Bexis is updating the preemption chapter of his prescription medical product liability treatise, and with Merck Sharp & Dohme Corp. v. Albrecht, 139 S. Ct. 1668 (U.S. 2019), being so new, he collected a bunch of law firm blogs/client updates about the case to see what potential issues other lawyers out there might have spotted. Bexis didn’t limit himself to the defense side. Indeed, one of the most intriguing comments came from Motley Rice:
I read this to mean that where the “facts” concerning clear evidence are in dispute, the Court must essentially apply a summary judgment test and hold the claims preempted only where, on the undisputed evidence, it is clear that the FDA rejected the warning that state law requires with full knowledge of all material information concerning the proposed warning.
Evaluating what the Supreme Court had just declared to be “a legal question for judges” 139 S. Ct. at 1680, by a “summary judgment test” seemed odd to us. We’ve always considered the summary judgment standard – that facts, and factual inferences, must be viewed in “the light most favorable” to the non-moving party (almost always the plaintiff in preemption cases) – exists because ultimately the evidence is being evaluated with an eye towards factual disputes being determined by juries.
That’s most emphatically not what is supposed to happen with preemption after Albrecht, since the Court held:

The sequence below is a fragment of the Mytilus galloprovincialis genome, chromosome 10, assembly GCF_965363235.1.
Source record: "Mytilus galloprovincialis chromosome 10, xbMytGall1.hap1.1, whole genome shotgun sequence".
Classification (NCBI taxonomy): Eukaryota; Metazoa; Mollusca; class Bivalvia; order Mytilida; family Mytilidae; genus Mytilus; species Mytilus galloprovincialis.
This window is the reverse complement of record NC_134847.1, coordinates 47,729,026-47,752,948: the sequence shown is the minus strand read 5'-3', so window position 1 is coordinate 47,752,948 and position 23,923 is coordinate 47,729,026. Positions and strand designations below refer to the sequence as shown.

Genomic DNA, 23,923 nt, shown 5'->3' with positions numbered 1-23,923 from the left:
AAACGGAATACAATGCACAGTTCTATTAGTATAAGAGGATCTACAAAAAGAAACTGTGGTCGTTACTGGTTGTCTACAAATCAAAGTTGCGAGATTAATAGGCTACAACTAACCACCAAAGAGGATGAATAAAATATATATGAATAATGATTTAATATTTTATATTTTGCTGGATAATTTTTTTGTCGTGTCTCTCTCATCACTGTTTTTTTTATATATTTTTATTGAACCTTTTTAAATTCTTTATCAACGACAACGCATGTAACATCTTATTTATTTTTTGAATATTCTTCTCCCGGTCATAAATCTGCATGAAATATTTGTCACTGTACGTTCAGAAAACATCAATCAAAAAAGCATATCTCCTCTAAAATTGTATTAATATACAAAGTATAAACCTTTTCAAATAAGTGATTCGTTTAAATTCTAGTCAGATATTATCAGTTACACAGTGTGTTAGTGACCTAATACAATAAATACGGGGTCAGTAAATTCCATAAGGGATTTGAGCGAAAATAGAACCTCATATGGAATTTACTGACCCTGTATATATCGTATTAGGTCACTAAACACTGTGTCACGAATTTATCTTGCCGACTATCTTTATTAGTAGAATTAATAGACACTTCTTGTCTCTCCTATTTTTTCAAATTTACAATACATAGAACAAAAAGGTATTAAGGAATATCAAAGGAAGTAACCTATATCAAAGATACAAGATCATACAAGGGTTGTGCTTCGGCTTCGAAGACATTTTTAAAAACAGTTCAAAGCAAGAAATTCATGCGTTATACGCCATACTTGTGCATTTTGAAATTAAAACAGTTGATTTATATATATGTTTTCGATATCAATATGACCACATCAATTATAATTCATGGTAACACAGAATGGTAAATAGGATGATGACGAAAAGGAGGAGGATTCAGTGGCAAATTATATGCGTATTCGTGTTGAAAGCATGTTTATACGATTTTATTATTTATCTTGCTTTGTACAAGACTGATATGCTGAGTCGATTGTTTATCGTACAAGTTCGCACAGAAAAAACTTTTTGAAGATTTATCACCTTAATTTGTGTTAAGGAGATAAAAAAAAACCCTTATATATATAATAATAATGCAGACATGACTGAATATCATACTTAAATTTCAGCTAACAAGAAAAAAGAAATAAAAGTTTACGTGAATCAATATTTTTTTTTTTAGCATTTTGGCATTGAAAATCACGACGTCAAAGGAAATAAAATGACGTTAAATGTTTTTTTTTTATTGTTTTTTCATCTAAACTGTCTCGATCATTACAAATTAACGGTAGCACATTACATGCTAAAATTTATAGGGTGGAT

We understand that sometimes contested brute facts will prove relevant to a court’s legal determination about the meaning and effect of an agency decision. . . . But we consider these factual questions to be subsumed within an already tightly circumscribed legal analysis. And we do not believe that they warrant submission alone or together with the larger pre-emption question to a jury. Rather, in those contexts where we have determined that the question is for the judge and not the jury, we have also held that courts may have to resolve subsidiary factual disputes that are part and parcel of the broader legal question.
139 S. Ct. at 1680 (citation and quotation marks omitted) (emphasis added). Indeed, Albrecht specified how judges are to arrive at preemption rulings – rejecting any thumbs being put on the scales of justice. “[T]he judge must simply ask himself or herself whether the relevant federal and state laws irreconcilably conflict.” Id. at 1679.
The Albrecht Court also found preemption analogous to the construction of patents, relying on a 1996 patent decision in Markman v. Westview Instruments, Inc., 517 U. S. 370 (1996), which had found evaluation of patent terms to be a legal issue. 139 S. Ct. at 1680. That means that over 20 years of patent precedent exists that would have addressed whether or not a summary judgment standard applies to such “subsumed” factual issues.
So we took a look.
We were right – meaning that the Motley blogpost was largely wishful thinking. With the patent construction issue solely for the court, not a jury, the pool of evidence relevant to that legal determination has consistently been weighed in patent cases without courts invoking any “most favorable” summary judgment standard applicable to the patent issue. Indeed, it is often a striking difference, since patent construction is often discussed in close proximity to the ultimate issue of whether infringement has occurred, the latter being a jury question to which the “most favorable” review standard still applies.